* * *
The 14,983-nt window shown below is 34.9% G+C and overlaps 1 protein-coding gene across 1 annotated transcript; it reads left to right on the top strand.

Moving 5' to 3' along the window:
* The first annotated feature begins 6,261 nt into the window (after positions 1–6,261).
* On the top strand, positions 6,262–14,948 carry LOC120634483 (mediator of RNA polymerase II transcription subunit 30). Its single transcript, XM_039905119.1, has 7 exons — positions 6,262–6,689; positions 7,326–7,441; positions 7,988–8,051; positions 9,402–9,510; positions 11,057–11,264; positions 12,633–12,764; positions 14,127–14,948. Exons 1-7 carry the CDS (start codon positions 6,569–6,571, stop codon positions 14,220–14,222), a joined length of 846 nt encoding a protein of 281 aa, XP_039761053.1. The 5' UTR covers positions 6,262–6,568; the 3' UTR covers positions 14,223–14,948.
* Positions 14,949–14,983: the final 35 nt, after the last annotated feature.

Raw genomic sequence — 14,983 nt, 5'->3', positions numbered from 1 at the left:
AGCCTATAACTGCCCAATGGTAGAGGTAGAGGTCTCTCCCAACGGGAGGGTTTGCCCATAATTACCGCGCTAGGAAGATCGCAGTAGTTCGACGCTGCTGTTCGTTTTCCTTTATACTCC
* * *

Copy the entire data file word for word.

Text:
The 14,983-nt window shown below is 34.9% G+C and overlaps 1 protein-coding gene across 1 annotated transcript; it reads left to right on the top strand.

Moving 5' to 3' along the window:
* The first annotated feature begins 6,261 nt into the window (after positions 1–6,261).
* On the top strand, positions 6,262–14,948 carry LOC120634483 (mediator of RNA polymerase II transcription subunit 30). Its single transcript, XM_039905119.1, has 7 exons — positions 6,262–6,689; positions 7,326–7,441; positions 7,988–8,051; positions 9,402–9,510; positions 11,057–11,264; positions 12,633–12,764; positions 14,127–14,948. Exons 1-7 carry the CDS (start codon positions 6,569–6,571, stop codon positions 14,220–14,222), a joined length of 846 nt encoding a protein of 281 aa, XP_039761053.1. The 5' UTR covers positions 6,262–6,568; the 3' UTR covers positions 14,223–14,948.
* Positions 14,949–14,983: the final 35 nt, after the last annotated feature.

Raw genomic sequence — 14,983 nt, 5'->3', positions numbered from 1 at the left:
AGCCTATAACTGCCCAATGGTAGAGGTAGAGGTCTCTCCCAACGGGAGGGTTTGCCCATAATTACCGCGCTAGGAAGATCGCAGTAGTTCGACGCTGCTGTTCGTTTTCCTTTATACTCC